Subsurface Creep From Repeating Earthquakes at the Juncture of the San Andreas and Calaveras Faults

Dennise Templeton, Robert Nadeau, and Roland Bürgmann

Introduction

We investigate fault creep at depth at the juncture of the San Andreas and Calaveras faults using repeating earthquake data from 1984 to 2005. We are interested in studying how creep is partitioned as a fault system transitions from having a single fault accommodate slip to having multiple, sub-parallel fault strands accommodate slip. In the San Francisco Bay Area, the juncture between the San Andreas fault and the Calaveras fault illustrates such a transition. This juncture region is highly complex as the seismically active portions of the Calaveras fault do not illuminate a straight, contiguous fault plane. Additionally, a shorter secondary fault structure, the Quien Sabe fault zone, is more seismically active than the neighboring Calaveras fault. If repeating earthquakes also occur on the Quien Sabe fault zone, this could suggest that this fault is accommodating, at least at depth, some of the total slip associated with the plate boundary.

Methodology and Results

We identify repeating earthquake sequences by cross-correlating the first 5 seconds of local event waveforms recorded by the Northern California Seismic Network at the surface. Pairs of events which have a cross-correlation coefficient greater than 0.90 are then visually inspected for quality assurance and identified as belonging to the same repeating earthquake sequence. By using this methodology in our study area, we identified 99 repeating earthquake sequences. Repeating sequences were found on all three faults within the study area.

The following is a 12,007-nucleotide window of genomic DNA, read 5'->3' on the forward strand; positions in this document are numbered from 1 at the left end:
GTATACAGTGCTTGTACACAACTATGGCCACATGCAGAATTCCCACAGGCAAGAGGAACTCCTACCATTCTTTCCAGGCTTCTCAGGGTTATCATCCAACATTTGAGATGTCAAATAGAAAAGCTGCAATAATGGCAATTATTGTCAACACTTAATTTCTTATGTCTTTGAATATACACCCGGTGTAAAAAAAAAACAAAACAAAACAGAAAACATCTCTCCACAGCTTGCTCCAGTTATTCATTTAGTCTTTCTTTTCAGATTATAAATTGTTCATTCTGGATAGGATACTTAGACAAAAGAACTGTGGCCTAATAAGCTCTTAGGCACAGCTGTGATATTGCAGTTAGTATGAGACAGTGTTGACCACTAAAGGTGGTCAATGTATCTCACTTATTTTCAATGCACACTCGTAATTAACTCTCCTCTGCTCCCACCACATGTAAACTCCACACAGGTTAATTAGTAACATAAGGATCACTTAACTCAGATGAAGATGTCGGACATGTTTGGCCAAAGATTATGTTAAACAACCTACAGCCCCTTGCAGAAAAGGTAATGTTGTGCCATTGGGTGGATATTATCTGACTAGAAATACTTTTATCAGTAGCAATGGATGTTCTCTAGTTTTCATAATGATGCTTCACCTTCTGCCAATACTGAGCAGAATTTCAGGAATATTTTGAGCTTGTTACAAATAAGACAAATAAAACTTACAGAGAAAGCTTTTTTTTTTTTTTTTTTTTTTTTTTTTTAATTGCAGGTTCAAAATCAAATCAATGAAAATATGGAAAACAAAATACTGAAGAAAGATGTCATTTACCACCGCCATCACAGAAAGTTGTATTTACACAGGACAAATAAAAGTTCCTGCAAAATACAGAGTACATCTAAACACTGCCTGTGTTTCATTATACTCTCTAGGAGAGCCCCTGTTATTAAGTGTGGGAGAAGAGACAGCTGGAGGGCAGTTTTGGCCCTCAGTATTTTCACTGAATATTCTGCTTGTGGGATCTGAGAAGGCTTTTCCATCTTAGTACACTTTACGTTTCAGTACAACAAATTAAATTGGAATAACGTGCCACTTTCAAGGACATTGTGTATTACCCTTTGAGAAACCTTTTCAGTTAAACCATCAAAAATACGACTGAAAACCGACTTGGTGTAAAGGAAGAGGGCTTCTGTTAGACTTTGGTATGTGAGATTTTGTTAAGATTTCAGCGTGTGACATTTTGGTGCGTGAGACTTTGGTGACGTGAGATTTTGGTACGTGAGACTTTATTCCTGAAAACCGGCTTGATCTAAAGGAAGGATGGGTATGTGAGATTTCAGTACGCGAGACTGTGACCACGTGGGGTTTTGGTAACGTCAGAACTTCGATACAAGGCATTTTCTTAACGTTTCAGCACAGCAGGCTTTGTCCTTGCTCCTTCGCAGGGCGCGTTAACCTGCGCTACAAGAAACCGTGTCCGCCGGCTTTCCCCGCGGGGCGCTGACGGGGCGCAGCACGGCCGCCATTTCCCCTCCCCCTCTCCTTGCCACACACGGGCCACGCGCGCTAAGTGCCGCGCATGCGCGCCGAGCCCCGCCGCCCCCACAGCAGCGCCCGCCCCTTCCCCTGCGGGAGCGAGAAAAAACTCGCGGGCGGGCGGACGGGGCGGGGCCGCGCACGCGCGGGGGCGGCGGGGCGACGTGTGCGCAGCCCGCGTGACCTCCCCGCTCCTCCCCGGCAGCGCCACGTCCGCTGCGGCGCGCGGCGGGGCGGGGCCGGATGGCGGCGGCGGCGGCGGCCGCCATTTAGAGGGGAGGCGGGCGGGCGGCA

Assuming that these sequences represent a stuck patch in an otherwise creeping fault, we employ the empirical formula of Nadeau and McEvilly (1999) to determine the total amount of fault slip at each sequence location by using the number of times a sequence repeats and the average moment magnitude of the repeating sequence as inputs (Figure 8.1). Filled circles indicate the hypoDD location and amount of total slip in centimeters associated with the repeating sequence. Open circles indicate the catalog location of a repeating earthquake sequence not included in the hypoDD relocated dataset. The amount of total slip at a small number of repeating earthquake locations along the southern portion of the Quien Sabe fault zone was greater than 25 cm over the observation period, comparable to total slip amounts along portions of the San Andreas fault. The number of times an earthquake repeats in a sequence depends on a number of factors, including the background loading rate of the fault. This explains why, in general, sequences on the San Andreas fault repeat more often or have greater moment magnitudes, and thus greater amounts of total slip, than sequences on the Calaveras or Quien Sabe fault zone. Preliminary results show that creep is as heterogeneous at depth as it appears on the surface. Locations of repeating earthquake sequences of significantly different total slip amounts can be located close to each other on the fault plane.

Figure 8.1: Map view of San Andreas fault on the left, Calaveras fault in the middle, and Quien Sabe fault zone on the right. HypoDD relocated background seismicity as small black dots. Filled circles indicate the hypoDD location and amount of total slip in centimeters associated with a repeating earthquake sequence. Open circles indicate the catalog location of a repeating earthquake sequence not included in the hypoDD relocated dataset.
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Acknowledgements

Special thank you to USGS-NEHRP for funding this project.

References

Nadeau, R. M. and T.V. McEvilly, Fault Slip Rates at Depth from Recurrence Intervals of Repeating Microearthquakes, Science, 285, 718-721, 1999.

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